We continued chatting as I began stretching and stapling the new roll of canvas to the new stretcher bars, always glad to lend my skills to help her have fresh canvases to work on. She was so grateful for my help and enthusiastic about using acrylic paint that she gave me two of the canvases I just assembled and invited me to paint with her using her acrylics and brushes. I started work on Painting No. 004 (below) during that visit. I chose to work solely from my imagination as I didn't come prepared with any prior ideas nor any photo references. I was in fact free to just let my mind wander onto the canvas. And I was both surprised and elated as to what was developing before me on the blank canvas. Carol Ann was entirely right about the acrylic paints: they dried fast and felt completely different than oil paint. They lent themselves to impulsive choice making and if I didn't like what I saw I could paint over it almost immediately. Because they are water based, I could paint on the raw canvas without having to use a gesso primer to protect the canvas from the effects of oil paint. It was like being transported instantly to nirvana. I couldn't believe what was happening as it was happening because it was so much fun. And I didn't really notice what I was painting until after I took the unfinished painting home...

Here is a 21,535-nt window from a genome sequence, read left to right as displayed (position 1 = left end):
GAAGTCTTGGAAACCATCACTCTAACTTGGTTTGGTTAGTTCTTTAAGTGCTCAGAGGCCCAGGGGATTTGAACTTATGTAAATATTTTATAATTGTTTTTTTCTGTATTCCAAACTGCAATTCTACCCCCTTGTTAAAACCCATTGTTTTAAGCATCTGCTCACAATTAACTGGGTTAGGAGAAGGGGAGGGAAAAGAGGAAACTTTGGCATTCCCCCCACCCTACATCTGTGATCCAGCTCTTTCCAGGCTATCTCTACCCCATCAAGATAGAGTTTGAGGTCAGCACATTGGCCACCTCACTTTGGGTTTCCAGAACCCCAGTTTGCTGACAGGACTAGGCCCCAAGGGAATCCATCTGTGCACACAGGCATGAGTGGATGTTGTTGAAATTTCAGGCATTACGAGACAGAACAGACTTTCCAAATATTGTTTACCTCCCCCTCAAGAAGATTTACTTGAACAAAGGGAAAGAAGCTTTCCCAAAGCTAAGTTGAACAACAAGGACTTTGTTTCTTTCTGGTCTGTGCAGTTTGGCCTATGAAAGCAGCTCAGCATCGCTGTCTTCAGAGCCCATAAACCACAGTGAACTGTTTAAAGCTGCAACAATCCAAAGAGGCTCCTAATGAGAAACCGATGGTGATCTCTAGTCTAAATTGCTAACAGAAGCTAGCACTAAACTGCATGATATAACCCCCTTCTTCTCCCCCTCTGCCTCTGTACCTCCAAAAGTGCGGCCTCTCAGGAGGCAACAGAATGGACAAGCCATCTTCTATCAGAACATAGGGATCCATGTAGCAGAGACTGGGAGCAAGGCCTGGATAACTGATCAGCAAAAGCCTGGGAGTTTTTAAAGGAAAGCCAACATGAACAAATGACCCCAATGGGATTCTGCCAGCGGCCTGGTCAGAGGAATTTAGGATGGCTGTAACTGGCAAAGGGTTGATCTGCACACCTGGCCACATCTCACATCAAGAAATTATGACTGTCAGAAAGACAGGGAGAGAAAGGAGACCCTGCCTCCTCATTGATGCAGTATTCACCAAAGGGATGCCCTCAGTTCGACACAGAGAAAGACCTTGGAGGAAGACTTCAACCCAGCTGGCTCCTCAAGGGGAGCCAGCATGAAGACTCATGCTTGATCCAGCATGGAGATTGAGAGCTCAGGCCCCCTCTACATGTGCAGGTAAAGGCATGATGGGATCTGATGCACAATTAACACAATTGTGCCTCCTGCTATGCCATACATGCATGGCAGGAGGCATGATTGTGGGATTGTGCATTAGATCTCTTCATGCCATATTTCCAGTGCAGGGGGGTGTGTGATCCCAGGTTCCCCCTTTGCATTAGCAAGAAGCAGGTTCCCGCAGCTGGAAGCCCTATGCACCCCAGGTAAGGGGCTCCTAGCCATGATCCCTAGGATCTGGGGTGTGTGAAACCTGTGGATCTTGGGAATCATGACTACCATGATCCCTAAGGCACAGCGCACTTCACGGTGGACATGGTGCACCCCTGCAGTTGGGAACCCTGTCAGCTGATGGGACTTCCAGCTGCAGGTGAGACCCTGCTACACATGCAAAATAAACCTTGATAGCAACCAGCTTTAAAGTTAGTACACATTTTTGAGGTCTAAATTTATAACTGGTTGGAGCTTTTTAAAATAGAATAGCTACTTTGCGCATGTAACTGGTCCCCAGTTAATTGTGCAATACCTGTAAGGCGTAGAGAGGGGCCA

Joseph Browning Paintings 004
No. 004 - Remembering What It Was Like
Acrylic on canvas - 30 in. x 36 in.
Monday 1/4/1988 - Collection of the Artist

Joseph Browning Paintings 005
No. 005 - The Black Hole
Acrylic on canvas - 32 in. x 26 in.
Thursday 1/7/1988 - Collection of the Artist

Joseph Browning Paintings 006
No. 006 - Skyrockets In Flight
Acrylic on canvas - 36 in. x 42 in.
Thursday 1/14/1988 - Collection of the Artist

Joseph Browning Paintings 007
No. 007 - The Release Of Moments
Acrylic on canvas - 30 in. x 36 in.
Monday 1/18/1988 - Private Collection

Joseph Browning Paintings 008
No. 008 - Alive Again
Acrylic on canvas - 32 in. x 26 in.
Thursday 2/11/1988 - Collection of the Artist

Joseph Browning Paintings 009
No. 009 - Transforming The Climb